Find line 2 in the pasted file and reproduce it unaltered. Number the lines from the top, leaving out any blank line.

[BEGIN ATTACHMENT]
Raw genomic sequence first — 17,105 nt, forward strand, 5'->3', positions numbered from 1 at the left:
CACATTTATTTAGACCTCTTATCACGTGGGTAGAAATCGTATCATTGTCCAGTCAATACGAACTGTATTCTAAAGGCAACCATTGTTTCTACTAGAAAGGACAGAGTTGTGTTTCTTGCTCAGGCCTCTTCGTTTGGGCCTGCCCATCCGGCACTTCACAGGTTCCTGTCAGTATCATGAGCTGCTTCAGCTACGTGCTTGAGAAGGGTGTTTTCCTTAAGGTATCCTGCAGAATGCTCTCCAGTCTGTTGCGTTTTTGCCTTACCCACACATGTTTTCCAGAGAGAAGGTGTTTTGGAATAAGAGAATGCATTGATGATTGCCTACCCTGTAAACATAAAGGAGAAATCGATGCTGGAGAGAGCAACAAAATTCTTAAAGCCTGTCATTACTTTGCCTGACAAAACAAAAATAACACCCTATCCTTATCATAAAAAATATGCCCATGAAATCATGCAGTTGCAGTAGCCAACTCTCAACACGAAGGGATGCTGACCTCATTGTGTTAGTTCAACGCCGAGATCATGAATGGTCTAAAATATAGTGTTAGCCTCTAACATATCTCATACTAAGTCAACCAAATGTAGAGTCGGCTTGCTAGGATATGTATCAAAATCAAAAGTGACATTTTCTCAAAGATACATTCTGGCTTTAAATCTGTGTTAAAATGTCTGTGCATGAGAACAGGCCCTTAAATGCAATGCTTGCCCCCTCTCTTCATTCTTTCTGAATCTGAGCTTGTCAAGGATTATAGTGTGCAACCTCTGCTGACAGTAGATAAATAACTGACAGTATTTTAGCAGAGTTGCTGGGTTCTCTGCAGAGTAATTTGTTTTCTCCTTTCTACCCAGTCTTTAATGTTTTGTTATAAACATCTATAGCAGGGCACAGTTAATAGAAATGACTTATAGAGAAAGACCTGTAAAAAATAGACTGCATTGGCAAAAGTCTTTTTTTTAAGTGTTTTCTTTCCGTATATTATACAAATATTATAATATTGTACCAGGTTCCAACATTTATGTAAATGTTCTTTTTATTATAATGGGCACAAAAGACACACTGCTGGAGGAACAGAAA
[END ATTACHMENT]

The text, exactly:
CACATTTATTTAGACCTCTTATCACGTGGGTAGAAATCGTATCATTGTCCAGTCAATACGAACTGTATTCTAAAGGCAACCATTGTTTCTACTAGAAAGGACAGAGTTGTGTTTCTTGCTCAGGCCTCTTCGTTTGGGCCTGCCCATCCGGCACTTCACAGGTTCCTGTCAGTATCATGAGCTGCTTCAGCTACGTGCTTGAGAAGGGTGTTTTCCTTAAGGTATCCTGCAGAATGCTCTCCAGTCTGTTGCGTTTTTGCCTTACCCACACATGTTTTCCAGAGAGAAGGTGTTTTGGAATAAGAGAATGCATTGATGATTGCCTACCCTGTAAACATAAAGGAGAAATCGATGCTGGAGAGAGCAACAAAATTCTTAAAGCCTGTCATTACTTTGCCTGACAAAACAAAAATAACACCCTATCCTTATCATAAAAAATATGCCCATGAAATCATGCAGTTGCAGTAGCCAACTCTCAACACGAAGGGATGCTGACCTCATTGTGTTAGTTCAACGCCGAGATCATGAATGGTCTAAAATATAGTGTTAGCCTCTAACATATCTCATACTAAGTCAACCAAATGTAGAGTCGGCTTGCTAGGATATGTATCAAAATCAAAAGTGACATTTTCTCAAAGATACATTCTGGCTTTAAATCTGTGTTAAAATGTCTGTGCATGAGAACAGGCCCTTAAATGCAATGCTTGCCCCCTCTCTTCATTCTTTCTGAATCTGAGCTTGTCAAGGATTATAGTGTGCAACCTCTGCTGACAGTAGATAAATAACTGACAGTATTTTAGCAGAGTTGCTGGGTTCTCTGCAGAGTAATTTGTTTTCTCCTTTCTACCCAGTCTTTAATGTTTTGTTATAAACATCTATAGCAGGGCACAGTTAATAGAAATGACTTATAGAGAAAGACCTGTAAAAAATAGACTGCATTGGCAAAAGTCTTTTTTTTAAGTGTTTTCTTTCCGTATATTATACAAATATTATAATATTGTACCAGGTTCCAACATTTATGTAAATGTTCTTTTTATTATAATGGGCACAAAAGACACACTGCTGGAGGAACAGAAA